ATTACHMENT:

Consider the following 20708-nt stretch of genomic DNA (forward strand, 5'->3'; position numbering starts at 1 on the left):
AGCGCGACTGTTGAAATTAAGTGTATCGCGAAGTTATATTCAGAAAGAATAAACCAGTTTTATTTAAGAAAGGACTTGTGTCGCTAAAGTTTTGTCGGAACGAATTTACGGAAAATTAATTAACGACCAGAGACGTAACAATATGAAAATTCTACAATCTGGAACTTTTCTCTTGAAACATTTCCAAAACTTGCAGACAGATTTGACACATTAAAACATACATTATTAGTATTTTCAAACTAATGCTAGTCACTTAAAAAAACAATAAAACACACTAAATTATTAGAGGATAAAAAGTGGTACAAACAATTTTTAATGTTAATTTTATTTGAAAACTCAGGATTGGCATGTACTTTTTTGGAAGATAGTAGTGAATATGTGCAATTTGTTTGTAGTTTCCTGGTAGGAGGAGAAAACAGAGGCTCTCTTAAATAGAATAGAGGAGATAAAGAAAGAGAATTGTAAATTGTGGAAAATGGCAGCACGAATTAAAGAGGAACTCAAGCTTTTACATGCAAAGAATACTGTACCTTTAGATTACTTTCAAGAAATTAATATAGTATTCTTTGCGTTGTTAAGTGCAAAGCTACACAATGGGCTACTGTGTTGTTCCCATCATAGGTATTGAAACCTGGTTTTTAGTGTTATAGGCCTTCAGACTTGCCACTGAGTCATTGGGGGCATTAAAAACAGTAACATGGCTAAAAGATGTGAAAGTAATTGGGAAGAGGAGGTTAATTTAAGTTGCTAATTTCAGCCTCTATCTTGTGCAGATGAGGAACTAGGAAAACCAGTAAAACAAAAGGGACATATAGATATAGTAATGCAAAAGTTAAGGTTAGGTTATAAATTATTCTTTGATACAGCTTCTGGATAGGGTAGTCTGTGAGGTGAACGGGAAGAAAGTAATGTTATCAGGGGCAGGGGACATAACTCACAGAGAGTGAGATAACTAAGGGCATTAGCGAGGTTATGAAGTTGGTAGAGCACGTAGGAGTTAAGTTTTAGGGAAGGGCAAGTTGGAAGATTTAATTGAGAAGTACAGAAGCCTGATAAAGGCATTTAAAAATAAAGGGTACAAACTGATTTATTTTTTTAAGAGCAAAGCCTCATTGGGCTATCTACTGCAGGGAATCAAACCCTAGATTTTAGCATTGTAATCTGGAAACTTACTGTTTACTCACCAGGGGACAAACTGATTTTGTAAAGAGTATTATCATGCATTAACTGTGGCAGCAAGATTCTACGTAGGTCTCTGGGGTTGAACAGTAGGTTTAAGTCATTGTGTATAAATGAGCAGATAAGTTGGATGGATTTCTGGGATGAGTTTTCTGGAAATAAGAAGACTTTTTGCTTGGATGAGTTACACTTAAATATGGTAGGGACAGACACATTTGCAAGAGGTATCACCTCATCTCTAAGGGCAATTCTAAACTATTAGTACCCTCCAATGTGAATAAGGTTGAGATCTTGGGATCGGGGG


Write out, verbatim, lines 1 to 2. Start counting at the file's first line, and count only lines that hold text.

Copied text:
Consider the following 20708-nt stretch of genomic DNA (forward strand, 5'->3'; position numbering starts at 1 on the left):
AGCGCGACTGTTGAAATTAAGTGTATCGCGAAGTTATATTCAGAAAGAATAAACCAGTTTTATTTAAGAAAGGACTTGTGTCGCTAAAGTTTTGTCGGAACGAATTTACGGAAAATTAATTAACGACCAGAGACGTAACAATATGAAAATTCTACAATCTGGAACTTTTCTCTTGAAACATTTCCAAAACTTGCAGACAGATTTGACACATTAAAACATACATTATTAGTATTTTCAAACTAATGCTAGTCACTTAAAAAAACAATAAAACACACTAAATTATTAGAGGATAAAAAGTGGTACAAACAATTTTTAATGTTAATTTTATTTGAAAACTCAGGATTGGCATGTACTTTTTTGGAAGATAGTAGTGAATATGTGCAATTTGTTTGTAGTTTCCTGGTAGGAGGAGAAAACAGAGGCTCTCTTAAATAGAATAGAGGAGATAAAGAAAGAGAATTGTAAATTGTGGAAAATGGCAGCACGAATTAAAGAGGAACTCAAGCTTTTACATGCAAAGAATACTGTACCTTTAGATTACTTTCAAGAAATTAATATAGTATTCTTTGCGTTGTTAAGTGCAAAGCTACACAATGGGCTACTGTGTTGTTCCCATCATAGGTATTGAAACCTGGTTTTTAGTGTTATAGGCCTTCAGACTTGCCACTGAGTCATTGGGGGCATTAAAAACAGTAACATGGCTAAAAGATGTGAAAGTAATTGGGAAGAGGAGGTTAATTTAAGTTGCTAATTTCAGCCTCTATCTTGTGCAGATGAGGAACTAGGAAAACCAGTAAAACAAAAGGGACATATAGATATAGTAATGCAAAAGTTAAGGTTAGGTTATAAATTATTCTTTGATACAGCTTCTGGATAGGGTAGTCTGTGAGGTGAACGGGAAGAAAGTAATGTTATCAGGGGCAGGGGACATAACTCACAGAGAGTGAGATAACTAAGGGCATTAGCGAGGTTATGAAGTTGGTAGAGCACGTAGGAGTTAAGTTTTAGGGAAGGGCAAGTTGGAAGATTTAATTGAGAAGTACAGAAGCCTGATAAAGGCATTTAAAAATAAAGGGTACAAACTGATTTATTTTTTTAAGAGCAAAGCCTCATTGGGCTATCTACTGCAGGGAATCAAACCCTAGATTTTAGCATTGTAATCTGGAAACTTACTGTTTACTCACCAGGGGACAAACTGATTTTGTAAAGAGTATTATCATGCATTAACTGTGGCAGCAAGATTCTACGTAGGTCTCTGGGGTTGAACAGTAGGTTTAAGTCATTGTGTATAAATGAGCAGATAAGTTGGATGGATTTCTGGGATGAGTTTTCTGGAAATAAGAAGACTTTTTGCTTGGATGAGTTACACTTAAATATGGTAGGGACAGACACATTTGCAAGAGGTATCACCTCATCTCTAAGGGCAATTCTAAACTATTAGTACCCTCCAATGTGAATAAGGTTGAGATCTTGGGATCGGGGG